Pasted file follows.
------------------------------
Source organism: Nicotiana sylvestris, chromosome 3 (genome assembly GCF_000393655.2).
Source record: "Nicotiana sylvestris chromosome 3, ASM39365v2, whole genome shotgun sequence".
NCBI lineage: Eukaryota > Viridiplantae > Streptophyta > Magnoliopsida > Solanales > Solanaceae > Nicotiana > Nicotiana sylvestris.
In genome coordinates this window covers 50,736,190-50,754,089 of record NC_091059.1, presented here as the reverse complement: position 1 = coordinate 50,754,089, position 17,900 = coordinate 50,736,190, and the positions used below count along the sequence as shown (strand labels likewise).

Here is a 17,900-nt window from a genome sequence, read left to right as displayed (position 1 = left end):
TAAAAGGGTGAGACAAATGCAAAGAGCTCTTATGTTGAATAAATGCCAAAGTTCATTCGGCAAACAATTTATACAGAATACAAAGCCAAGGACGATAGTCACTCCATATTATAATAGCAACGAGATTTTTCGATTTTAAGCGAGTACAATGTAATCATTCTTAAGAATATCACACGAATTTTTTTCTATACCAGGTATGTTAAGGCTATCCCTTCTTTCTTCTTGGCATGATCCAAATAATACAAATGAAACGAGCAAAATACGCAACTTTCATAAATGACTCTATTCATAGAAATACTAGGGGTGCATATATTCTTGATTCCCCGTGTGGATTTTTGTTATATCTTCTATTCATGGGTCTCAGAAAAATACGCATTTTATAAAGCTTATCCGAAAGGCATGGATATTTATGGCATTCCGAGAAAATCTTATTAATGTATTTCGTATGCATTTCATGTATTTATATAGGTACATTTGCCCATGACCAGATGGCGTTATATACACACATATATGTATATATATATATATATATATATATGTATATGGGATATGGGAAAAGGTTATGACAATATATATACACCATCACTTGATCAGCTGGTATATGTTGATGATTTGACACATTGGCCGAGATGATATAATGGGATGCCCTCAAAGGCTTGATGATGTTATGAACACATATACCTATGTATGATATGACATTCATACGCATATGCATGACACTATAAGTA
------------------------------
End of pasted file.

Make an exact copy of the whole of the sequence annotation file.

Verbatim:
Source organism: Nicotiana sylvestris, chromosome 3 (genome assembly GCF_000393655.2).
Source record: "Nicotiana sylvestris chromosome 3, ASM39365v2, whole genome shotgun sequence".
NCBI lineage: Eukaryota > Viridiplantae > Streptophyta > Magnoliopsida > Solanales > Solanaceae > Nicotiana > Nicotiana sylvestris.
In genome coordinates this window covers 50,736,190-50,754,089 of record NC_091059.1, presented here as the reverse complement: position 1 = coordinate 50,754,089, position 17,900 = coordinate 50,736,190, and the positions used below count along the sequence as shown (strand labels likewise).

Here is a 17,900-nt window from a genome sequence, read left to right as displayed (position 1 = left end):
TAAAAGGGTGAGACAAATGCAAAGAGCTCTTATGTTGAATAAATGCCAAAGTTCATTCGGCAAACAATTTATACAGAATACAAAGCCAAGGACGATAGTCACTCCATATTATAATAGCAACGAGATTTTTCGATTTTAAGCGAGTACAATGTAATCATTCTTAAGAATATCACACGAATTTTTTTCTATACCAGGTATGTTAAGGCTATCCCTTCTTTCTTCTTGGCATGATCCAAATAATACAAATGAAACGAGCAAAATACGCAACTTTCATAAATGACTCTATTCATAGAAATACTAGGGGTGCATATATTCTTGATTCCCCGTGTGGATTTTTGTTATATCTTCTATTCATGGGTCTCAGAAAAATACGCATTTTATAAAGCTTATCCGAAAGGCATGGATATTTATGGCATTCCGAGAAAATCTTATTAATGTATTTCGTATGCATTTCATGTATTTATATAGGTACATTTGCCCATGACCAGATGGCGTTATATACACACATATATGTATATATATATATATATATATATATGTATATGGGATATGGGAAAAGGTTATGACAATATATATACACCATCACTTGATCAGCTGGTATATGTTGATGATTTGACACATTGGCCGAGATGATATAATGGGATGCCCTCAAAGGCTTGATGATGTTATGAACACATATACCTATGTATGATATGACATTCATACGCATATGCATGACACTATAAGTA